AMY GOODMAN: Thank you very much. Scott Peterson, joining us from Beslan where the bloody siege took place last Friday. Thank you. We turn now to Moscow, to Mary Dejevsky, chief editorial writer for The London Independent. She was one of the international journalists invited to a special conference of journalists and academics who met with President Putin last night. Welcome to Democracy Now!, Mary.
MARY DEJEVSKY: Thank you.
AMY GOODMAN: Can you describe that meeting?
MARY DEJEVSKY: Yes. It was an extraordinary meeting. We hadn’t expected that it would happen. We were in Novgorod, which is a little way from Moscow for a conference over the weekend. It had been rumored that maybe we’d have a meeting with Mr. Putin. This was confirmed on Sunday evening, even though all the events in Beslan, North Ossetia, everything were at their height. We simply assumed that he would cancel it, but he didn’t. When we met him yesterday, he said that it had been a hard decision, but he had decided that he would stick to the appointment. We met him, interestingly, not in the Kremlin, but in his — in the presidential residence, the residence that he uses just outside Moscow. And they took us out there by bus, and through lots of security into a sort of neoclassical mansion, which is called the Novo Ogaryevo estate and took us upstairs and sat us round a gigantic table. There were about thirty of us. There was the President and a couple of aides. We were all sat around the table with name labels in front of us. We were given what I think Americans would call desert, and simply invited to put questions. There was no script. None of us had submitted any questions in advance. We didn’t know what to expect. He took all the questions and answered them often in great detail; and the whole process just took three-and-a-half hours.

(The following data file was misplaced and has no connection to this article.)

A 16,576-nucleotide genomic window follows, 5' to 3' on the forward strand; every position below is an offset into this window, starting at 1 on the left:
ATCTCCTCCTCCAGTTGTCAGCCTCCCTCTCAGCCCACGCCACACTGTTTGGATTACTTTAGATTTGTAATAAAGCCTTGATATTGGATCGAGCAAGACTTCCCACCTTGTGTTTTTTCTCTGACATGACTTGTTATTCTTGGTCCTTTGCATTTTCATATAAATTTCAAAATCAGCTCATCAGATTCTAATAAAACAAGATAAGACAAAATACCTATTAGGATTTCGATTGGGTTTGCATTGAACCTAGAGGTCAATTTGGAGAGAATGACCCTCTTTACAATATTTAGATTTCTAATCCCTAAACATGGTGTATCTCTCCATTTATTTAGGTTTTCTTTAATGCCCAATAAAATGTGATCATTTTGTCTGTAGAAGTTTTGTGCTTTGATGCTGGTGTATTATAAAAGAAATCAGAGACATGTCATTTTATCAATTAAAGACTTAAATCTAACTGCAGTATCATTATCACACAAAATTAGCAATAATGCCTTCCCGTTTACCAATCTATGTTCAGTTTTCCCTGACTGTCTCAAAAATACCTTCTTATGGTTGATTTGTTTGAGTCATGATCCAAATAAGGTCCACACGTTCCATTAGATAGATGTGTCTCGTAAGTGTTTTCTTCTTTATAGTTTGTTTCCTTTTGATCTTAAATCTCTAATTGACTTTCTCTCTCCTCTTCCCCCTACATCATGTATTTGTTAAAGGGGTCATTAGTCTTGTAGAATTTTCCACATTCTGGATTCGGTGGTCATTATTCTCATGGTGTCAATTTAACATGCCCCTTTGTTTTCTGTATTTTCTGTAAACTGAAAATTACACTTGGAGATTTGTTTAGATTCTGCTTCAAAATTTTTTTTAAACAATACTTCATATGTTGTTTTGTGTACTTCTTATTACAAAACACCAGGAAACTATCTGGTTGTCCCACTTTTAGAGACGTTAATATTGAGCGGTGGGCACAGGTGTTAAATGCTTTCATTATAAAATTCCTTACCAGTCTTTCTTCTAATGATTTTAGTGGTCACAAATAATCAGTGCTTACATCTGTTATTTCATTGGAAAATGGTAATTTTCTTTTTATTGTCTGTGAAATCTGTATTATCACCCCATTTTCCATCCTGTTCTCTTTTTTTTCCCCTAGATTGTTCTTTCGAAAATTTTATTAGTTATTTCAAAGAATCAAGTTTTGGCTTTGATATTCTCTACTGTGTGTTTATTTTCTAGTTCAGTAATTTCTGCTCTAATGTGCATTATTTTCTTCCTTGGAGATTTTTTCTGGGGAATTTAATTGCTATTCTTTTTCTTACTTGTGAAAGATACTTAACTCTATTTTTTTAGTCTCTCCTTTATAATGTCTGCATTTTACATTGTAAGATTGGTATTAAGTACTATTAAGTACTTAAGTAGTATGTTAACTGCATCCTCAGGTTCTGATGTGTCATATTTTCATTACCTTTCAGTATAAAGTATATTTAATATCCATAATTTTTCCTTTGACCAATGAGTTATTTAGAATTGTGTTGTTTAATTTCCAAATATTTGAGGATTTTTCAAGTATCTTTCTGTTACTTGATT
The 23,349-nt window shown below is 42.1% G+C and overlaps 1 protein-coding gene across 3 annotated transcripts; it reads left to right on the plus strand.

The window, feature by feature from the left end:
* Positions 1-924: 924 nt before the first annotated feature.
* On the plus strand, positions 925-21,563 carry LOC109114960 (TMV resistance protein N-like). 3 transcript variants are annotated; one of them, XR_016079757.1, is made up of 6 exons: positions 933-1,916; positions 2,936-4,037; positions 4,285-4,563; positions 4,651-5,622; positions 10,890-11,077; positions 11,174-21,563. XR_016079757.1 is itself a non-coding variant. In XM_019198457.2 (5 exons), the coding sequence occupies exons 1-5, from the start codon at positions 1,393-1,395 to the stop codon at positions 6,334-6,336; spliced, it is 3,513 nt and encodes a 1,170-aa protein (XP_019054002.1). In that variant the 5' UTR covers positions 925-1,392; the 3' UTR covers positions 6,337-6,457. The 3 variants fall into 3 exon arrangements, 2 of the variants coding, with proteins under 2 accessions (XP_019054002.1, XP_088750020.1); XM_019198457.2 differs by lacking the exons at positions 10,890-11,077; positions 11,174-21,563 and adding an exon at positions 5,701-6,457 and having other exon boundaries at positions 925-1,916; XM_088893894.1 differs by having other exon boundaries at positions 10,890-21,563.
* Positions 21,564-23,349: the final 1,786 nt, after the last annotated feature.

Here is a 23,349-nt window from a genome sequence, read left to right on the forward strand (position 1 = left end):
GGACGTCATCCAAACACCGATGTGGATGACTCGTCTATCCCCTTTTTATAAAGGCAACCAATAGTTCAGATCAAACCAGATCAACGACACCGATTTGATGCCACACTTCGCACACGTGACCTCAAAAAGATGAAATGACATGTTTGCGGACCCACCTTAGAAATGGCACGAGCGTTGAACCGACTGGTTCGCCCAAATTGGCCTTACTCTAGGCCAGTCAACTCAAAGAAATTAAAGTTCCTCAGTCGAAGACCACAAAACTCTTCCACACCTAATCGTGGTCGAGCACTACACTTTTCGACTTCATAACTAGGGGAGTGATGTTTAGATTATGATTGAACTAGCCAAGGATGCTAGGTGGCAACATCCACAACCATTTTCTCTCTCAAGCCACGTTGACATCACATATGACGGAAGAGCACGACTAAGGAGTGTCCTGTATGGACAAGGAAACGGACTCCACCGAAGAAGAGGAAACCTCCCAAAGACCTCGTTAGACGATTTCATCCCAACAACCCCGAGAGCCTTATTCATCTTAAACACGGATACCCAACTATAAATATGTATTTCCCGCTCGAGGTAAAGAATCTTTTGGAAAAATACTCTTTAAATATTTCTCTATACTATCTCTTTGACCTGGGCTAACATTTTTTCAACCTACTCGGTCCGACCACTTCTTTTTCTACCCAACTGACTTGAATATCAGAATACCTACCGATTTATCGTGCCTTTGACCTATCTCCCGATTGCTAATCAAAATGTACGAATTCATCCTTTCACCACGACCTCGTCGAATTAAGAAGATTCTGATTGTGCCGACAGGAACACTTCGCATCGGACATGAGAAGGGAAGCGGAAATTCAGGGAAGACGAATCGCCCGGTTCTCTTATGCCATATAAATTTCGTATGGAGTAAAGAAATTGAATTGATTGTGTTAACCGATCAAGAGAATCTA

AMY GOODMAN: We’re talking with Mary Dejevsky who was with President Putin last night. Can you talk about the scene where he slammed on the table?
MARY DEJEVSKY: I’m sorry?
AMY GOODMAN: Can you talk about the scene where President Putin last night, where he slammed on the table, expressing anger?
MARY DEJEVSKY: Yes. I wouldn’t say he slammed on it. He clenched his fists. He didn’t pound them on the table. He was much more controlled than that; but he made absolutely — he didn’t do anything to disguise his fury. He was particularly furious with — I think he thought probably mostly Europeans rather than Americans, who he said steadfastly resisted calling Chechnyan separatists terrorists even when they did things like take hostage and kill all these children in North Ossetia; and that Westerners use the term terrorists to apply to Al Queda, Bin Laden and the people who were responsible for the attack on the World Trade towers and the Pentagon on — that September, but would not judge by the same standards, and people who used similar tactics in Chechnya — in and around Chechnya. So, he was — he felt that this was an completely unacceptable application of double standards, that Russia was being considered, if you like, less of a — less of a victim deserving of sympathy than, say, the Americans.